For optimal health and wellness, focus on the whole person
The Longevity Project event Speaker Tony Buettner, with the Blue Zones Project, will discuss the habits of people who live long lives on Tuesday, Feb. 27, during the Summit Daily News’ “The Longevity Project” event at the Riverwalk Center in Breckenridge. Doors open at 5:30 p.m. Visit summitdaily.com/longevity to buy tickets ($25).
Nourishing the mind, body and spirit are important components of longevity
Written By Lauren Glendenning
Brought to you by St. Anthony Summit Medical Center
There’s no single secret to longevity — those who live the longest in this world share several lifestyle habits that lead to their overall health and well being.
St. Anthony Summit Medical Center addresses the health and wellness of the body, mind and spirit — which it defines as whole-person care — by equipping the community with tools that help them achieve optimal daily wellness. This idea of whole-person care is aimed at encouraging active lifestyles while also reducing chronic and preventable illnesses and injuries.
“Folks who live a balanced lifestyle tend to incorporate practices and habits that nurture their whole self — a healthy diet, regular exercise, meditation/prayer/other mindfulness acts, develop meaningful relationships and get quality sleep,” said Kristin Cesare, RN and Assistant Nurse Manager at St. Anthony Summit Medical Center.
The same is true for those who live in Blue Zones around the world — areas with the longest living populations. They’re naturally active, have a purpose in life, know how to unwind or relieve stress, never overeat, eat a mostly plant-based diet, drink moderately and regularly, have faith, put their families first and remain socially engaged. Tony Buettner, with the Blue Zones Project, will talk about what makes these lifestyle habits critical to longevity on Tuesday, Feb. 27, in Breckenridge (see factbox).
It’s never too late to start living a healthier lifestyle
For people who might only be following a couple of the nine Blue Zones habits, or perhaps even none of them, it’s not too late to turn things around.
“I always encourage breaking large goals into small, actionable steps that are realistic for each person. To be successful, one has to think about the changes they cannot only attempt, but also maintain, for the rest of their lives,” said Gretchen Broecker, registered dietitian and certified diabetes educator at High Country Healthcare. “Simple steps might be packing your lunch three times per week, adding a vegetable for a snack, or trying a new activity once per month. In order to fully make a lifestyle change, it has to become habit.”
Rather than focusing time and energy on the end goal, such as losing 10 pounds or climbing that 14er, Broecker said it’s important to focus on the barriers that might stand in the way of achieving such goals.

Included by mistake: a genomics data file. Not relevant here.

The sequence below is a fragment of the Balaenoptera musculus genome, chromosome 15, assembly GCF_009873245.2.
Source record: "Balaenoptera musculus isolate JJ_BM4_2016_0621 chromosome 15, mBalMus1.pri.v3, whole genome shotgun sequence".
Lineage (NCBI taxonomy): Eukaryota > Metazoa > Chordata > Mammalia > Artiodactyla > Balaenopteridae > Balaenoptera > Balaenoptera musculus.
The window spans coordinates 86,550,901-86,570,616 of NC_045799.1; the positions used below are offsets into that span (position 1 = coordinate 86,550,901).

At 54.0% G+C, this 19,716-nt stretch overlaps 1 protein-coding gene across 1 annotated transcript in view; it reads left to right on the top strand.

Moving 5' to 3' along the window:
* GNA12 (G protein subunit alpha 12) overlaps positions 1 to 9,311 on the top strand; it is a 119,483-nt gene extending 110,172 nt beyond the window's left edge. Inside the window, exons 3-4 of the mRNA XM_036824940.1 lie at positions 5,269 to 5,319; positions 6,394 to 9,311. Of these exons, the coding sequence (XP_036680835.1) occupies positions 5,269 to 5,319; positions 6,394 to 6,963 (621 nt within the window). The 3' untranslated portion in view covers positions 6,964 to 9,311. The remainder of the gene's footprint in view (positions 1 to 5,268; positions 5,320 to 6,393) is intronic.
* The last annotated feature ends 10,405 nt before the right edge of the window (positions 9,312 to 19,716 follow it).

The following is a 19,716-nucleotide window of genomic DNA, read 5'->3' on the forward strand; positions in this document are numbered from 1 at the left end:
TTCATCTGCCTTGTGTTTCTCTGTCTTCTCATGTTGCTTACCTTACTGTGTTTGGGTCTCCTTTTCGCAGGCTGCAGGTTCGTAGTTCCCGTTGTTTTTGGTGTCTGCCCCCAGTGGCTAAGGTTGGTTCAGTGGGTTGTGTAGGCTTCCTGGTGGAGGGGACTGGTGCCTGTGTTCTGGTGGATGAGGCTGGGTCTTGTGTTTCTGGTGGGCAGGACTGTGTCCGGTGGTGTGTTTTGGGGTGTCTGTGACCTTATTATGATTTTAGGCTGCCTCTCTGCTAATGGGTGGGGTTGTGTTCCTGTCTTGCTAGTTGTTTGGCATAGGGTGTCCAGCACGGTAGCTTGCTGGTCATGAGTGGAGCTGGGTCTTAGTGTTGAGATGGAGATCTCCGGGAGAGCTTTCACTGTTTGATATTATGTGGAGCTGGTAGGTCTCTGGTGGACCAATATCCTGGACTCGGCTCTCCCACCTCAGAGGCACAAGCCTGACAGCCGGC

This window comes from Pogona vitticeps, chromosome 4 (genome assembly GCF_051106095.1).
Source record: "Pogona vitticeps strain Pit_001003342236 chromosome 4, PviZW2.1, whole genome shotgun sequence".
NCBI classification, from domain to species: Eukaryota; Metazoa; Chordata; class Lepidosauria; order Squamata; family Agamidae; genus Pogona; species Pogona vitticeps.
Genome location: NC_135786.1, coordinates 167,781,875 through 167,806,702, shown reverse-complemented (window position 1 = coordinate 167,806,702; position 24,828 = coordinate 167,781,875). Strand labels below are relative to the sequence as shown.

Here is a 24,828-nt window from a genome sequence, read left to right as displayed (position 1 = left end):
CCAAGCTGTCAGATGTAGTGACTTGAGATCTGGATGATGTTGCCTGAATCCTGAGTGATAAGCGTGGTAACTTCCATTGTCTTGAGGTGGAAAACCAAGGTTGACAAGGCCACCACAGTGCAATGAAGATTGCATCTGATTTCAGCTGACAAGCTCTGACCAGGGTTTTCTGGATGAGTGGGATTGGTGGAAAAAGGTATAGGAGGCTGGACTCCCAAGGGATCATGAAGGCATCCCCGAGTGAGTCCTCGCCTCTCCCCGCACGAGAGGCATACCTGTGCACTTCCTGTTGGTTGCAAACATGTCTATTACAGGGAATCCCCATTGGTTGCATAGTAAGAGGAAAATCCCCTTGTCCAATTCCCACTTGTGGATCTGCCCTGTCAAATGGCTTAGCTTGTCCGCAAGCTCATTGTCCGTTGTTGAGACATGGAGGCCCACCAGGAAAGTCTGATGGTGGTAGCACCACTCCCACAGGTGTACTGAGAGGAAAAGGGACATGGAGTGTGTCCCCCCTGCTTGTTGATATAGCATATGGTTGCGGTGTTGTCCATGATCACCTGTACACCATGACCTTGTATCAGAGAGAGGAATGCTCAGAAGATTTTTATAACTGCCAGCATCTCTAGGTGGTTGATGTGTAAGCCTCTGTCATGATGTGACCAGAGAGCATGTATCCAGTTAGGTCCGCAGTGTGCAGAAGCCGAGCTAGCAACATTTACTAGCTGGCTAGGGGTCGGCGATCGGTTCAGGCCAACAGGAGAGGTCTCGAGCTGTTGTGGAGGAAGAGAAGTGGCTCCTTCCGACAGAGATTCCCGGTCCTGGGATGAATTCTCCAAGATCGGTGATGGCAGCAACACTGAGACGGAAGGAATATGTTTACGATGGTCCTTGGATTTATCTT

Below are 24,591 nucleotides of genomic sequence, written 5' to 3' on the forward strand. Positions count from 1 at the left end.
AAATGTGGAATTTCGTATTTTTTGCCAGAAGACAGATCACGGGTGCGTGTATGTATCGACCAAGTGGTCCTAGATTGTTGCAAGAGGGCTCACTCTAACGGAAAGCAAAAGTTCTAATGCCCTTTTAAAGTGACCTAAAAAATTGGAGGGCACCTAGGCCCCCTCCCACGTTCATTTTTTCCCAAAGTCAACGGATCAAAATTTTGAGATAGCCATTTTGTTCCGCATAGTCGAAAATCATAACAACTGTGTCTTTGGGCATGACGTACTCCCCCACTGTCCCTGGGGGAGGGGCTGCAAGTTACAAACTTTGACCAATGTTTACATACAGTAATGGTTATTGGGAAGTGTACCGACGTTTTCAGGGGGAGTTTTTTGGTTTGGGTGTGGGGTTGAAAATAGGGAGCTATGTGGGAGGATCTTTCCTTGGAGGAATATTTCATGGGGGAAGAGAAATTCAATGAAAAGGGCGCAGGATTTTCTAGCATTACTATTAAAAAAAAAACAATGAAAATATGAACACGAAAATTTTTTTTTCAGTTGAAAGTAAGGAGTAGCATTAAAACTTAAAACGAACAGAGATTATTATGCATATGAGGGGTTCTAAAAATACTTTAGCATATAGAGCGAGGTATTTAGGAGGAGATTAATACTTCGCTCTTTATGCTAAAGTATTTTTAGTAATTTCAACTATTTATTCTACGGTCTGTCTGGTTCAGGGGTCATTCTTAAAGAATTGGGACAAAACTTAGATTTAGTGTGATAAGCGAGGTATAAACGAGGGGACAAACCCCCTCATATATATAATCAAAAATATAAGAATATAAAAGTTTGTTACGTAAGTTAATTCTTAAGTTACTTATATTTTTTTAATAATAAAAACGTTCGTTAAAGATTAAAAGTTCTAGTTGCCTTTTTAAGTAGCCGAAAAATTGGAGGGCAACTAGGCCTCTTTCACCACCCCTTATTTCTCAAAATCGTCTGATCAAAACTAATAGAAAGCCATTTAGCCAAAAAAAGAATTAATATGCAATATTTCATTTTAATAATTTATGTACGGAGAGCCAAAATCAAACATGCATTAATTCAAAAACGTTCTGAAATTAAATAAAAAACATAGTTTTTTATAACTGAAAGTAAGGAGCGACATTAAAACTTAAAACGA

“In order to know what changes are necessary in one’s lifestyle, it’s imperative to find the ‘trouble spots’ or ‘triggers,’” she said. “Each person needs to identify what is getting in the way of making a healthy choice when eating or what is consuming some of the time that could be spent exercising. Once a person establishes their triggers, it’s so much easier to break the chain and focus on setting themselves up to do well.”
Someone who doesn’t regularly exercise shouldn’t suddenly decide to run five miles a day, for example. Maybe you start with a walk around the block each day and gradually increase the distance, Cesare said. For dietary changes, she suggests trying to eat an additional serving or two of fresh vegetables each day.
“Find a buddy or support group that is working toward a similar lifestyle change or goal,” Cesare said. “Doing so helps hold yourself accountable.”
The Blue Zones lifestyle habits include a lot of balance — something that’s especially important when considering whole-person care and wellness.
Broecker said the people who find true balance in their lifestyles are the most likely to succeed in living long, healthy lives.
She points to restrictive diets as one of the culprits in preventing so many people from achieving balance when it comes to nutrition and weight. Labeling foods as “good” or “bad” can have a lot of negative effects, for example.
“The minute you do this to yourself, you are ‘bad’ if you eat a piece of chocolate or drink a beer. When we feel ‘bad’ about ourselves, we feel like we’ve failed and this only leads to a cycle of giving up, regaining the weight we may have lost, and going back to the behavior we never addressed,” she said. “To find balance, I think it helps to realize that food is fuel for our bodies. Doing this helps us to realize ‘you are what you eat.’ Finding a way to work in those treats on occasion establishes a healthy relationship with food overall and eliminates the good/bad connotation.”
Optimal health and wellness doesn’t mean giving up things you love, but the healthier your habits become, the less you have to think about these choices. Broecker said people with healthy habits seem to internally know which foods and activities make them feel good. They’re able to socialize, go out to eat and go on vacation while maintaining these habits.
“I believe optimal health occurs when your lifestyle is geared toward taking care of your whole self — mind, body and spirit,” Broecker said. “When 80 to 90 percent of the choices you make are healthy and you don’t’ beat yourself up for the other 10 to 20 percent, I think you’re pretty close to achieving optimal health.”
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